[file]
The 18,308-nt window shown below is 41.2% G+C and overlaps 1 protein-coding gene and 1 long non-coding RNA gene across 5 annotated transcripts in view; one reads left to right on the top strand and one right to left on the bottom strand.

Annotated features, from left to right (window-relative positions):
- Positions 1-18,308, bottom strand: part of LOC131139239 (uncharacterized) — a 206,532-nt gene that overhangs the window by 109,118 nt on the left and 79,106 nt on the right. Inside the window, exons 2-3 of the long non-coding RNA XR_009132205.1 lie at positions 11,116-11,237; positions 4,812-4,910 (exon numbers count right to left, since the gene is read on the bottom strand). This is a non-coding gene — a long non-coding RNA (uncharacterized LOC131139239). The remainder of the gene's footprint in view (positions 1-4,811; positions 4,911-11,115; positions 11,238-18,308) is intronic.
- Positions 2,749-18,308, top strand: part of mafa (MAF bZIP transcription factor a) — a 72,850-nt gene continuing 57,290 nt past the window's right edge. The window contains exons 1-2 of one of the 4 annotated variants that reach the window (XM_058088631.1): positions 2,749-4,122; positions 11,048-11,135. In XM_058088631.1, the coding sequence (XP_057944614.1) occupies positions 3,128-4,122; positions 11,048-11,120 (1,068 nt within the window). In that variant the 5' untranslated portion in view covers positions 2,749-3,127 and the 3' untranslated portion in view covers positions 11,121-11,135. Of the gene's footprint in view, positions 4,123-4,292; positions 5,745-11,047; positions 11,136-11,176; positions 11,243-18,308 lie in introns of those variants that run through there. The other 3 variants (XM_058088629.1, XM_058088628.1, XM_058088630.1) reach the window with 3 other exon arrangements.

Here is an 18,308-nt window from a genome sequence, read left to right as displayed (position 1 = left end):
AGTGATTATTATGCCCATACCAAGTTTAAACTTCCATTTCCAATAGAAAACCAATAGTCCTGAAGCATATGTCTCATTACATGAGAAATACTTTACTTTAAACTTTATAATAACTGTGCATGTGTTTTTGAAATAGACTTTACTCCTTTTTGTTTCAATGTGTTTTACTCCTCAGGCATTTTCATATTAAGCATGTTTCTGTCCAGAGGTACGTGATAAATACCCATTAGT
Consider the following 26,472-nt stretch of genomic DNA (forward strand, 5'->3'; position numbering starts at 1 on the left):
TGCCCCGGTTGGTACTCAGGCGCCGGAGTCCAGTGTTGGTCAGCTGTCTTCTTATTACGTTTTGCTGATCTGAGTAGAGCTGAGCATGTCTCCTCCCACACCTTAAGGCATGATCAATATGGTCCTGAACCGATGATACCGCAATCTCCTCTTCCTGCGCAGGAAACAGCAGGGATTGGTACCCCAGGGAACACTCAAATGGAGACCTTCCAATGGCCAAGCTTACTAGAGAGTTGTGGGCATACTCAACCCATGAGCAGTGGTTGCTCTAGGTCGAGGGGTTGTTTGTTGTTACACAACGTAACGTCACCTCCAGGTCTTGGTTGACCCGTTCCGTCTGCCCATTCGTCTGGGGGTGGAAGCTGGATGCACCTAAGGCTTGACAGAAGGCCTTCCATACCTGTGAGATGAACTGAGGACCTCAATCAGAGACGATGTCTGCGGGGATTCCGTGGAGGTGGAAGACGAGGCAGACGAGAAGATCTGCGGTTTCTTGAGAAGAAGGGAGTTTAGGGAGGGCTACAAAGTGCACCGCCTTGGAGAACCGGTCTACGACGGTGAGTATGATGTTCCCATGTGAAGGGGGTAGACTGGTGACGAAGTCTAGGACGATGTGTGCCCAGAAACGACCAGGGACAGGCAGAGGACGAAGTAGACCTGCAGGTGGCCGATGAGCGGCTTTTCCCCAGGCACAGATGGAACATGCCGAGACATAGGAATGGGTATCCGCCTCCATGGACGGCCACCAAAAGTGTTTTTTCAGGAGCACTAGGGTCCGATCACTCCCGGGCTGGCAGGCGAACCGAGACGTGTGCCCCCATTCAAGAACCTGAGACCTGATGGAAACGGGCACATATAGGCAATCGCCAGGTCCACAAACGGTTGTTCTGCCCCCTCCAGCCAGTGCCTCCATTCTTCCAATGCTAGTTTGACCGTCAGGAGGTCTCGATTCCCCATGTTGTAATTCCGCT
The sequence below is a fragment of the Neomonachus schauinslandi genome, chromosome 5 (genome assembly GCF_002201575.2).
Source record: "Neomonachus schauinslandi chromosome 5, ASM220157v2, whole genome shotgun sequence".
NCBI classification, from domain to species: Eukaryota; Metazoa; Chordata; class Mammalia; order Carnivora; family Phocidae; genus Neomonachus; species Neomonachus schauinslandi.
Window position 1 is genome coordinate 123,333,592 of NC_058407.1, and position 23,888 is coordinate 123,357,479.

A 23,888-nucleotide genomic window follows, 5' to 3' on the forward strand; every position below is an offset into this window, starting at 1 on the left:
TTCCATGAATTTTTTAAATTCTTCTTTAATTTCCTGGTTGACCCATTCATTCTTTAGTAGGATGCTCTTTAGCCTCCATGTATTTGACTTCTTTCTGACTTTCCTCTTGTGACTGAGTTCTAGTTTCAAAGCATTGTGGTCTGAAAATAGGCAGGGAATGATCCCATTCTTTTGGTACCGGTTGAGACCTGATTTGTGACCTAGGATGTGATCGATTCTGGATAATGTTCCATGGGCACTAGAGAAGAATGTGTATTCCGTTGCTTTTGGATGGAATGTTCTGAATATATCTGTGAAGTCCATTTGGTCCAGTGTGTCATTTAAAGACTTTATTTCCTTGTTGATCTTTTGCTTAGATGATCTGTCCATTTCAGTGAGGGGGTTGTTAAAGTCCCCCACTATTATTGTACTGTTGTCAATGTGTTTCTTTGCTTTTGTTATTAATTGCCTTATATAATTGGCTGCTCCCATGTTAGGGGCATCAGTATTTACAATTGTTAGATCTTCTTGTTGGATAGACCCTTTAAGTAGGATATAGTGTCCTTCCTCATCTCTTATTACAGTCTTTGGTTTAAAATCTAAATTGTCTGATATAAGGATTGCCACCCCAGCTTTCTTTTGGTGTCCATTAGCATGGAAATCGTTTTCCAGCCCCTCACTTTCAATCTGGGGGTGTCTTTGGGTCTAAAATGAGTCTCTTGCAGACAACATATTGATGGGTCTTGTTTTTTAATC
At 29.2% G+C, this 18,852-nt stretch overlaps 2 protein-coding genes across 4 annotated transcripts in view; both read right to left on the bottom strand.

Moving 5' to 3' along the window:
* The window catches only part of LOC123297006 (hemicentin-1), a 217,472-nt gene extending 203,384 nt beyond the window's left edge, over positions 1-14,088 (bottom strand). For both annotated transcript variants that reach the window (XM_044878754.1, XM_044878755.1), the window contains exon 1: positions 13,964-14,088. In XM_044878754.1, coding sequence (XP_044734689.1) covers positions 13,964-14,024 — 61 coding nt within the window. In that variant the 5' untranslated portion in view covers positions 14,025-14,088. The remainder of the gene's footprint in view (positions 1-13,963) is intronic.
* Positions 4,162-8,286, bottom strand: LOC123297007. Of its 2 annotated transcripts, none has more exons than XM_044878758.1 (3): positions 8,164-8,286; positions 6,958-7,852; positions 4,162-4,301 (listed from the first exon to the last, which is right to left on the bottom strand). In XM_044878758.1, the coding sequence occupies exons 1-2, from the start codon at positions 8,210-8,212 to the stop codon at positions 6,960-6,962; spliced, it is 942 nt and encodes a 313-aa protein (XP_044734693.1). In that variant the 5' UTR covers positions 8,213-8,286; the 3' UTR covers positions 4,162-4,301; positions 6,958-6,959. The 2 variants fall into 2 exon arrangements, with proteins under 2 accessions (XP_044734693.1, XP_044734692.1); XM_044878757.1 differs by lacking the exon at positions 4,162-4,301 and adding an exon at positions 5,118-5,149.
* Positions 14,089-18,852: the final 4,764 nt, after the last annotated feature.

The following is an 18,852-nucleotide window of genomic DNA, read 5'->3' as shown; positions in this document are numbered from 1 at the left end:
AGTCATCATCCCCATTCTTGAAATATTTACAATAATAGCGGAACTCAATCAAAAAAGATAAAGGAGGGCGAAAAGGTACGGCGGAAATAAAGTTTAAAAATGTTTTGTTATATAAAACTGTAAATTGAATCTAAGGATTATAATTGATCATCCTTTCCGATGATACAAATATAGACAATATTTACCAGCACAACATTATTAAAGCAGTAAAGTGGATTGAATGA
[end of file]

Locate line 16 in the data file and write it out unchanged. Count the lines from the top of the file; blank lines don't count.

Moving 5' to 3' along the window: